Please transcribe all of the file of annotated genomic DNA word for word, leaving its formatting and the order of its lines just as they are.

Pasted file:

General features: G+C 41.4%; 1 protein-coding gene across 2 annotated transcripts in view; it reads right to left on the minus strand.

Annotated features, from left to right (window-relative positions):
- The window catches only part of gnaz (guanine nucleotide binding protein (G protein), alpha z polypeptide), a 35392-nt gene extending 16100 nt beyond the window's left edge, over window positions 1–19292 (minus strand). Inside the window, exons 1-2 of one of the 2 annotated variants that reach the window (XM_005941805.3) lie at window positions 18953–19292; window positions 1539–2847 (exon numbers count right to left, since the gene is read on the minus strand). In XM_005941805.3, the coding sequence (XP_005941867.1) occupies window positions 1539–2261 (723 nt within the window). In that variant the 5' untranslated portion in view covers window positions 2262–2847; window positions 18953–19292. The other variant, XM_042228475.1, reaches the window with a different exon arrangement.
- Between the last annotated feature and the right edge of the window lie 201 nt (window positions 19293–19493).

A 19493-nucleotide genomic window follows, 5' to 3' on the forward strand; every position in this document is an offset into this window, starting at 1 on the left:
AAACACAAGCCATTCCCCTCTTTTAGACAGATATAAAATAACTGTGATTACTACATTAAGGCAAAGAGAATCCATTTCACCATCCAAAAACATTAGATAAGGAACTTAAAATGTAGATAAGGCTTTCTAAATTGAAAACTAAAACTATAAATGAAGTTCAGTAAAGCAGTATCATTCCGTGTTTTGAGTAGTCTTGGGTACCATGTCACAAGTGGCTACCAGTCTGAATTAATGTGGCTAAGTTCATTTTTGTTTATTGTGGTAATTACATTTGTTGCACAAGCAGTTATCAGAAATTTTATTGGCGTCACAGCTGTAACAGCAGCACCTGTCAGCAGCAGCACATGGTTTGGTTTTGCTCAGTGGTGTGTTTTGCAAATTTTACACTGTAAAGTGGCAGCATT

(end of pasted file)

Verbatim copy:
General features: G+C 41.4%; 1 protein-coding gene across 2 annotated transcripts in view; it reads right to left on the minus strand.

Annotated features, from left to right (window-relative positions):
- The window catches only part of gnaz (guanine nucleotide binding protein (G protein), alpha z polypeptide), a 35392-nt gene extending 16100 nt beyond the window's left edge, over window positions 1–19292 (minus strand). Inside the window, exons 1-2 of one of the 2 annotated variants that reach the window (XM_005941805.3) lie at window positions 18953–19292; window positions 1539–2847 (exon numbers count right to left, since the gene is read on the minus strand). In XM_005941805.3, the coding sequence (XP_005941867.1) occupies window positions 1539–2261 (723 nt within the window). In that variant the 5' untranslated portion in view covers window positions 2262–2847; window positions 18953–19292. The other variant, XM_042228475.1, reaches the window with a different exon arrangement.
- Between the last annotated feature and the right edge of the window lie 201 nt (window positions 19293–19493).

A 19493-nucleotide genomic window follows, 5' to 3' on the forward strand; every position in this document is an offset into this window, starting at 1 on the left:
AAACACAAGCCATTCCCCTCTTTTAGACAGATATAAAATAACTGTGATTACTACATTAAGGCAAAGAGAATCCATTTCACCATCCAAAAACATTAGATAAGGAACTTAAAATGTAGATAAGGCTTTCTAAATTGAAAACTAAAACTATAAATGAAGTTCAGTAAAGCAGTATCATTCCGTGTTTTGAGTAGTCTTGGGTACCATGTCACAAGTGGCTACCAGTCTGAATTAATGTGGCTAAGTTCATTTTTGTTTATTGTGGTAATTACATTTGTTGCACAAGCAGTTATCAGAAATTTTATTGGCGTCACAGCTGTAACAGCAGCACCTGTCAGCAGCAGCACATGGTTTGGTTTTGCTCAGTGGTGTGTTTTGCAAATTTTACACTGTAAAGTGGCAGCATT